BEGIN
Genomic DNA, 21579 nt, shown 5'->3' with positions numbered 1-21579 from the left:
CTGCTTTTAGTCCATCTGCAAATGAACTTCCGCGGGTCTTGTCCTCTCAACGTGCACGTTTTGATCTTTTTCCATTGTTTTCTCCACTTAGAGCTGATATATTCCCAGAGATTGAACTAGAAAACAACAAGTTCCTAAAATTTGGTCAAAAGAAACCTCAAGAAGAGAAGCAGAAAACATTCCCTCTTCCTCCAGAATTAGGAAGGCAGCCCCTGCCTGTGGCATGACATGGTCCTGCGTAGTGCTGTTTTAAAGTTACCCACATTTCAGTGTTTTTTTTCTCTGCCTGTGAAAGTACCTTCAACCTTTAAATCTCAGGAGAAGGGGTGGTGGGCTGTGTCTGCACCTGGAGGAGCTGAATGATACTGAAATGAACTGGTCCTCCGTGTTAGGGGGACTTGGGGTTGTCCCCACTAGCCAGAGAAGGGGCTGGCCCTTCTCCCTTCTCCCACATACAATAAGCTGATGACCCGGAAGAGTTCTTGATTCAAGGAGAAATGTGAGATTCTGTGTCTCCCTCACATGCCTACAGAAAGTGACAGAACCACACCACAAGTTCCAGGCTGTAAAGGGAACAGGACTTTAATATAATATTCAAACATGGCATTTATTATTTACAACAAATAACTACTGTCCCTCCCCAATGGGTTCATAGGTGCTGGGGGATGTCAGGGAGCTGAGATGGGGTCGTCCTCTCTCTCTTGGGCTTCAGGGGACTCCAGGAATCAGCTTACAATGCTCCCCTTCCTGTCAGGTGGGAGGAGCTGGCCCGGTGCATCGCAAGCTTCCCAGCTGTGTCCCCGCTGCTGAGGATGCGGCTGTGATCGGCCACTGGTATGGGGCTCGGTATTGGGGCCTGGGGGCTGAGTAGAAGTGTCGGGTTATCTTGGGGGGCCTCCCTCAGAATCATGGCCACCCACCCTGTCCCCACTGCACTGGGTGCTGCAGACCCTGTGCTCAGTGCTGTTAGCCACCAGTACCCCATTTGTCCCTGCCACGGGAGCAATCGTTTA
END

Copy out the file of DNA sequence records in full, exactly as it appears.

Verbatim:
Genomic DNA, 21579 nt, shown 5'->3' with positions numbered 1-21579 from the left:
CTGCTTTTAGTCCATCTGCAAATGAACTTCCGCGGGTCTTGTCCTCTCAACGTGCACGTTTTGATCTTTTTCCATTGTTTTCTCCACTTAGAGCTGATATATTCCCAGAGATTGAACTAGAAAACAACAAGTTCCTAAAATTTGGTCAAAAGAAACCTCAAGAAGAGAAGCAGAAAACATTCCCTCTTCCTCCAGAATTAGGAAGGCAGCCCCTGCCTGTGGCATGACATGGTCCTGCGTAGTGCTGTTTTAAAGTTACCCACATTTCAGTGTTTTTTTTCTCTGCCTGTGAAAGTACCTTCAACCTTTAAATCTCAGGAGAAGGGGTGGTGGGCTGTGTCTGCACCTGGAGGAGCTGAATGATACTGAAATGAACTGGTCCTCCGTGTTAGGGGGACTTGGGGTTGTCCCCACTAGCCAGAGAAGGGGCTGGCCCTTCTCCCTTCTCCCACATACAATAAGCTGATGACCCGGAAGAGTTCTTGATTCAAGGAGAAATGTGAGATTCTGTGTCTCCCTCACATGCCTACAGAAAGTGACAGAACCACACCACAAGTTCCAGGCTGTAAAGGGAACAGGACTTTAATATAATATTCAAACATGGCATTTATTATTTACAACAAATAACTACTGTCCCTCCCCAATGGGTTCATAGGTGCTGGGGGATGTCAGGGAGCTGAGATGGGGTCGTCCTCTCTCTCTTGGGCTTCAGGGGACTCCAGGAATCAGCTTACAATGCTCCCCTTCCTGTCAGGTGGGAGGAGCTGGCCCGGTGCATCGCAAGCTTCCCAGCTGTGTCCCCGCTGCTGAGGATGCGGCTGTGATCGGCCACTGGTATGGGGCTCGGTATTGGGGCCTGGGGGCTGAGTAGAAGTGTCGGGTTATCTTGGGGGGCCTCCCTCAGAATCATGGCCACCCACCCTGTCCCCACTGCACTGGGTGCTGCAGACCCTGTGCTCAGTGCTGTTAGCCACCAGTACCCCATTTGTCCCTGCCACGGGAGCAATCGTTTA